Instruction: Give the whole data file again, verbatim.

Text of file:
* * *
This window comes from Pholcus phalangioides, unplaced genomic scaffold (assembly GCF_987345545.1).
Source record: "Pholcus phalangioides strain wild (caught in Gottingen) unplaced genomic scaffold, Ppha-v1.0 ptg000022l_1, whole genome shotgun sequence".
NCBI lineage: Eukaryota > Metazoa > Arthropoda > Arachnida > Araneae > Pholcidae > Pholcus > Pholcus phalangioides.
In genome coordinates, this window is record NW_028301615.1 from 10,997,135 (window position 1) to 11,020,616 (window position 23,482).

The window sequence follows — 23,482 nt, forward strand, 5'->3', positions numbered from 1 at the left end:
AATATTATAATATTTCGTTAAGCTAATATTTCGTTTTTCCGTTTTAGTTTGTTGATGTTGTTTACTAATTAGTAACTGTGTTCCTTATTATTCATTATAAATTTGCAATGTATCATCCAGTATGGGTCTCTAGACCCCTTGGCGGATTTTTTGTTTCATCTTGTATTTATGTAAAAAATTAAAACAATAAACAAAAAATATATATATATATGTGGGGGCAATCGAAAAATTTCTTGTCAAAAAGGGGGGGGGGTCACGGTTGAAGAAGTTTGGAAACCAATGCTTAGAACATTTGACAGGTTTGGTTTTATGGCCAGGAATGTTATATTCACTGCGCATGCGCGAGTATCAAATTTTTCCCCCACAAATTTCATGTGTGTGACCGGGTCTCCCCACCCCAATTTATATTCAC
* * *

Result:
This window comes from Pholcus phalangioides, unplaced genomic scaffold (assembly GCF_987345545.1).
Source record: "Pholcus phalangioides strain wild (caught in Gottingen) unplaced genomic scaffold, Ppha-v1.0 ptg000022l_1, whole genome shotgun sequence".
NCBI lineage: Eukaryota > Metazoa > Arthropoda > Arachnida > Araneae > Pholcidae > Pholcus > Pholcus phalangioides.
In genome coordinates, this window is record NW_028301615.1 from 10,997,135 (window position 1) to 11,020,616 (window position 23,482).

The window sequence follows — 23,482 nt, forward strand, 5'->3', positions numbered from 1 at the left end:
AATATTATAATATTTCGTTAAGCTAATATTTCGTTTTTCCGTTTTAGTTTGTTGATGTTGTTTACTAATTAGTAACTGTGTTCCTTATTATTCATTATAAATTTGCAATGTATCATCCAGTATGGGTCTCTAGACCCCTTGGCGGATTTTTTGTTTCATCTTGTATTTATGTAAAAAATTAAAACAATAAACAAAAAATATATATATATATGTGGGGGCAATCGAAAAATTTCTTGTCAAAAAGGGGGGGGGGTCACGGTTGAAGAAGTTTGGAAACCAATGCTTAGAACATTTGACAGGTTTGGTTTTATGGCCAGGAATGTTATATTCACTGCGCATGCGCGAGTATCAAATTTTTCCCCCACAAATTTCATGTGTGTGACCGGGTCTCCCCACCCCAATTTATATTCAC